20. 20.
    Centers for Disease Control and Prevention. (2010). FDA licensure of bivalent human papillomavirus vaccine (HPV2, Cervarix) for use in females and updated HPV vaccination recommendations from the Advisory Committee on Immunization Practices (ACIP). MMWR: Morbidity and Mortality Weekly Report, 59(20), 626–629.Google Scholar
  21. 21.
    Centers for Disease Control and Prevention. (2010). FDA licensure of quadrivalent human papillomavirus vaccine (HPV4, Gardasil) for use in males and guidance from the Advisory Committee on Immunization Practices (ACIP). MMWR: Morbidity and Mortality Weekly Report, 59(20), 630–632.Google Scholar
  22. 22.
    Usher, W. T. (2012). Australian health professionals’ social media (Web 2.0) adoption trends: Early 21st century health care delivery and practice promotion. Australian Journal of Primary Health, 18(1), 31–41.PubMedCrossRefGoogle Scholar
  23. 23.
    Centers for Disease Control and Prevention. (2011). Recommendations on the use of quadrivalent human papillomavirus vaccine in males—Advisory Committee on Immunization Practices (ACIP). MMWR: Morbidity and Mortality Weekly Report, 60(50), 1705–1708.Google Scholar
  24. 24.
    Dorell, C., Stokley, S., Yankey, D., Liang, J., & Markowitz, L. (2010). National and state vaccination coverage among adolescents aged 13 through 17 years—United States. MMWR: Morbidity and Mortality Weekly Report, 60(33), 1117–1123.Google Scholar
  25. 25.
    Reiter, P. L., McRee, A. L., Kadis, J. A., & Brewer, N. T. (2011). HPV vaccine and adolescent males. Vaccine, 29(34), 5595–5602.PubMedCrossRefGoogle Scholar
  26. 26.
    Abramson, R., & Haskell, J. (2006). Encyclopedia of Appalachia. Knoxville, TN: University of Tennessee Press.Google Scholar
  27. 27.
    Campos-Outcalt, D., Jeffcott-Pera, M., Carter-Smith, P., Schoof, B. K., & Young, H. F. (2010). Vaccines provided by family physicians. The Annals of Family Medicine, 8(6), 507–510.CrossRefGoogle Scholar
  28. 28.
    Katz, M. L., Reiter, P. L., Kluhsman, B. C., et al. (2009). Human papillomavirus (HPV) vaccine availability, recommendations, cost, and policies among health departments in seven Appalachian states. Vaccine, 27(24), 3195–3200.PubMedCrossRefGoogle Scholar
  29. 29.
    Omurtag, K., Jimenez, P. T., Ratts, V., Odem, R., & Cooper, A. R. (2012). The ART of social networking: How SART member clinics are connecting with patients online. Fertility and Sterility, 97(1), 88–94.PubMedCrossRefGoogle Scholar
  30. 30.
    Ohio Department of Health. (2012). Ohio Department of Health. Retrieved August 24, 2012, from
  31. 31.
    Miles, M. B., & Huberman, A. M. (1994). Qualitative data analysis: An expanded sourcebook. Thousand Oaks, CA: Sage Publications.Google Scholar
  32. 32.
    Ohio Department of Health. (2012). Immunization summary for child care, head start, pre-school and school attendance. Ohio Administrative Code 5101:2-12-37 and Ohio Revised Code 3313.671 for school attendance. Retrieved August 24, 2012, from
  33. 33.
    Vadaparampil, S. T., Kahn, J. A., Salmon, D., et al. (2011). Missed clinical opportunities: Provider recommendations for HPV vaccination for 11–12 year old girls are limited. Vaccine, 29(47), 8634–8641.PubMedCrossRefGoogle Scholar
  34. 34.
    Daley, E. M., Vamos, C. A., Buhi, E. R., et al. (2010). Influences on human papillomavirus vaccination status among female college students. Journal of Women’s Health, 19(10), 1885–1891.PubMedCrossRefGoogle Scholar
  35. 35.
    Conroy, K., Rosenthal, S. L., Zimet, G. D., et al. (2009). Human papillomavirus vaccine uptake, predictors of vaccination, and self-reported barriers to vaccination. Journal of Women’s Health, 18(10), 1679–1686.PubMedCrossRefGoogle Scholar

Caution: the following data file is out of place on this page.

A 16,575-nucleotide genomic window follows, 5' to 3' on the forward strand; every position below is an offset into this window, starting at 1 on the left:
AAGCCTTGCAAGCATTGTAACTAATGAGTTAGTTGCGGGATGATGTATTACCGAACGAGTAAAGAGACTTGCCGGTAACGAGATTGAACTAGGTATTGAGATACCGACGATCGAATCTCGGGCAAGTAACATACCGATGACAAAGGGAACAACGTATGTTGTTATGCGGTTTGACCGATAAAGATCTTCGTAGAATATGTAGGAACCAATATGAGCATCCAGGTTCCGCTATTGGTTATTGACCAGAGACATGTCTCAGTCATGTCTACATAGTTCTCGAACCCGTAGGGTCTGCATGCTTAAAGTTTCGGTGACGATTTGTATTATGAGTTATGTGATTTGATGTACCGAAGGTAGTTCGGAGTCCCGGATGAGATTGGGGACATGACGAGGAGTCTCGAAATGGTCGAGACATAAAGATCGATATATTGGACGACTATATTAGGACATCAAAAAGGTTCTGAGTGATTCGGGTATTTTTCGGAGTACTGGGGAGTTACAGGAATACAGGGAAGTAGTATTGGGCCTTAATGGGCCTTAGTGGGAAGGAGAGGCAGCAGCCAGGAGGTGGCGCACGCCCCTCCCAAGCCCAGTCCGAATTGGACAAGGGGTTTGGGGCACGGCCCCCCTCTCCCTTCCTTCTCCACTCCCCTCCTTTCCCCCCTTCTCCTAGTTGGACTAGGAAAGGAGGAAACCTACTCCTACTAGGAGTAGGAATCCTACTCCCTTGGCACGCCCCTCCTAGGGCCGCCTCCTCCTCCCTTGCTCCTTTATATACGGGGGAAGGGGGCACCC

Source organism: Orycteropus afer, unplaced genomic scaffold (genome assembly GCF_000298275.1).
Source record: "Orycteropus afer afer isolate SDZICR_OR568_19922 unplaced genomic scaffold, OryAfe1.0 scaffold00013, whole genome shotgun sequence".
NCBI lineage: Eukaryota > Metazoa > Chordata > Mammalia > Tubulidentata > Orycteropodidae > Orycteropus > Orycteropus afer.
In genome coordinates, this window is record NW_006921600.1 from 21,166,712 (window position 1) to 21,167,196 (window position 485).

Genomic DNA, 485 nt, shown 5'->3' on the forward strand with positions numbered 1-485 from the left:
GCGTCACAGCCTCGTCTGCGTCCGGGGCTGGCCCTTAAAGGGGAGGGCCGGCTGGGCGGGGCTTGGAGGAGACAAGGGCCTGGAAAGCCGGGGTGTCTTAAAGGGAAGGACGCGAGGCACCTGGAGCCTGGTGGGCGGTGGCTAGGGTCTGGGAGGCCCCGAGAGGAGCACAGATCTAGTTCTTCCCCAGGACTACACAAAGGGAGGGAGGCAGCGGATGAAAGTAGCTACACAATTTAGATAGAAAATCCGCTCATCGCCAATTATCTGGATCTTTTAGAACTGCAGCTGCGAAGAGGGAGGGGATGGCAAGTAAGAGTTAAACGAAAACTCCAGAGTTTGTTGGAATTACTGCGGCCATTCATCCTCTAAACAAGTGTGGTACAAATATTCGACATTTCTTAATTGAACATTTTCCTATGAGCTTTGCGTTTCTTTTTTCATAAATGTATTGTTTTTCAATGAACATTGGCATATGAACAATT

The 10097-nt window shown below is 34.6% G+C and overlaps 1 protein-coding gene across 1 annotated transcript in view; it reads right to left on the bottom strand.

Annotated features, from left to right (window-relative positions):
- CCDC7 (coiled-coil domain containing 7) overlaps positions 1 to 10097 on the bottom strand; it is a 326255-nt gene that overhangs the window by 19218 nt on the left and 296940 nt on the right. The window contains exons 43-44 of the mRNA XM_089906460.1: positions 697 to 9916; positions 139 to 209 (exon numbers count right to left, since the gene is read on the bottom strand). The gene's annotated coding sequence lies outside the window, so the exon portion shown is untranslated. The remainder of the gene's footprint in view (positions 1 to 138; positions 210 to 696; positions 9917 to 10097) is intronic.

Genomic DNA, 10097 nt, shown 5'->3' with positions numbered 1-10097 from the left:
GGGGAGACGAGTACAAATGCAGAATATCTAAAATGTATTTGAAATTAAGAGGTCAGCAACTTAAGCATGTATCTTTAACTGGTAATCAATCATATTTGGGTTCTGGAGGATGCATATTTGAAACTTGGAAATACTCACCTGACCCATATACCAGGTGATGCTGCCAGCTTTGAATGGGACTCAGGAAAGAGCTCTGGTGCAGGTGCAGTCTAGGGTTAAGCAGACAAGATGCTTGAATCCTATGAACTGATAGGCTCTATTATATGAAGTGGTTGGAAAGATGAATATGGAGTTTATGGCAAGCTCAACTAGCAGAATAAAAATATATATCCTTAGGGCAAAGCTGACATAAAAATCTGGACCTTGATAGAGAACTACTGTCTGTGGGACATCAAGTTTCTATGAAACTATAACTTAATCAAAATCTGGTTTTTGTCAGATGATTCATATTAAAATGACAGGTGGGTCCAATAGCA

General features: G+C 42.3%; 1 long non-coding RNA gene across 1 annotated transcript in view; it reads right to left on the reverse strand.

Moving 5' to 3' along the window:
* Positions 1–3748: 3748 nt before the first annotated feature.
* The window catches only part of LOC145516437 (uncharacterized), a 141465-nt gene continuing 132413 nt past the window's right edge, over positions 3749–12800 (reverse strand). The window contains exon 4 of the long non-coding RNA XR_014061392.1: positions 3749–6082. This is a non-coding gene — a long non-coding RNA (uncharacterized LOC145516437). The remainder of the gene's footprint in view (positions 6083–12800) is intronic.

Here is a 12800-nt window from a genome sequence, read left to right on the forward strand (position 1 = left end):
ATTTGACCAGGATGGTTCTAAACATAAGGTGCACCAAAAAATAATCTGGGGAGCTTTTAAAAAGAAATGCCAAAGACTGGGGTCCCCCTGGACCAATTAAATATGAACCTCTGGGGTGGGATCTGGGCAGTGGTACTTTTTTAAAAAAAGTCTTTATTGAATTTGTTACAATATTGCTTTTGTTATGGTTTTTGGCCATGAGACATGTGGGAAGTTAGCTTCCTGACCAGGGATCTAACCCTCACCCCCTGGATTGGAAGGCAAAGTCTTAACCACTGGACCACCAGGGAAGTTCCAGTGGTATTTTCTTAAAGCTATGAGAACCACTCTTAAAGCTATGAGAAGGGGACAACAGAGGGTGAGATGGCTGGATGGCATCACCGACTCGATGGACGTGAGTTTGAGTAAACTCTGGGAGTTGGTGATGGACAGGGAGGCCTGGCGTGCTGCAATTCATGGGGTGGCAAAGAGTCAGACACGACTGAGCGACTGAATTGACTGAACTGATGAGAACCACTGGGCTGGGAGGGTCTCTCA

36. 36.
    Fernandez, M. E., Allen, J. D., Mistry, R., & Kahn, J. A. (2010). Integrating clinical, community, and policy perspectives on human papillomavirus vaccination. Annual Review of Public Health, 31, 235–252.PubMedCrossRefGoogle Scholar
  37. 37.
    Zimet, G. D., Weiss, T. W., Rosenthal, S. L., Good, M. B., & Vichnin, M. D. (2010). Reasons for non-vaccination against HPV and future vaccination intentions among 19–26 year-old women. BMC Women’s Health, 10, 27.PubMedGoogle Scholar
  38. 38.
    Ford, C. A., English, A., Davenport, A. F., & Stinnett, A. J. (2009). Increasing adolescent vaccination: Barriers and strategies in the context of policy, legal, and financial issues. Journal of Adolescent Health, 44(6), 568–574.PubMedCrossRefGoogle Scholar
  39. 39.
    Jain, N., Euler, G. L., Shefer, A., Lu, P., Yankey, D., & Markowitz, L. (2009). Human papillomavirus (HPV) awareness and vaccination initiation among women in the United States, National Immunization Survey-Adult 2007. Preventive Medicine, 48(5), 426–431.PubMedCrossRefGoogle Scholar
  40. 40.
    Caskey, R., Lindau, S. T., & Alexander, G. C. (2009). Knowledge and early adoption of the HPV vaccine among girls and young women: Results of a national survey. Journal of Adolescent Health, 45(5), 453–462.PubMedCrossRefGoogle Scholar
  41. 41.
    Reiter, P. L., Brewer, N. T., & Smith, J. S. (2010). Human papillomavirus knowledge and vaccine acceptability among a national sample of heterosexual men. Sexually Transmitted Infections, 86(3), 241–246.PubMedCrossRefGoogle Scholar
  42. 42.
    Zimet, G. D., & Rosenthal, S. L. (2010). HPV vaccine and males: Issues and challenges. Gynecologic Oncology, 117(2 Suppl), S26–S31.PubMedCrossRefGoogle Scholar
  43. 43.
    Katz, M. L., Krieger, J. L., & Roberto, A. J. (2011). Human papillomavirus (HPV): College male’s knowledge, perceived risk, sources of information, vaccine barriers and communication. Journal of Men’s Health, 8(3), 175–184.PubMedCrossRefGoogle Scholar
  44. 44.
    Berenson, A. B., & Rahman, M. (2012). Gender differences among low income women in their intent to vaccinate their sons and daughters against human papillomavirus infection. Journal of Pediatric and Adolescent Gynecology, 25(3), 218–220.PubMedCrossRefGoogle Scholar

Copyright information

© Springer Science+Business Media, LLC 2012

Authors and Affiliations

  1. 1.College of Public HealthThe Ohio State UniversityColumbusUSA
  2. 2.Division of Cancer Prevention and Control, Department of Internal Medicine, College of MedicineThe Ohio State UniversityColumbusUSA
  3. 3.Comprehensive Cancer CenterThe Ohio State UniversityColumbusUSA

Personalised recommendations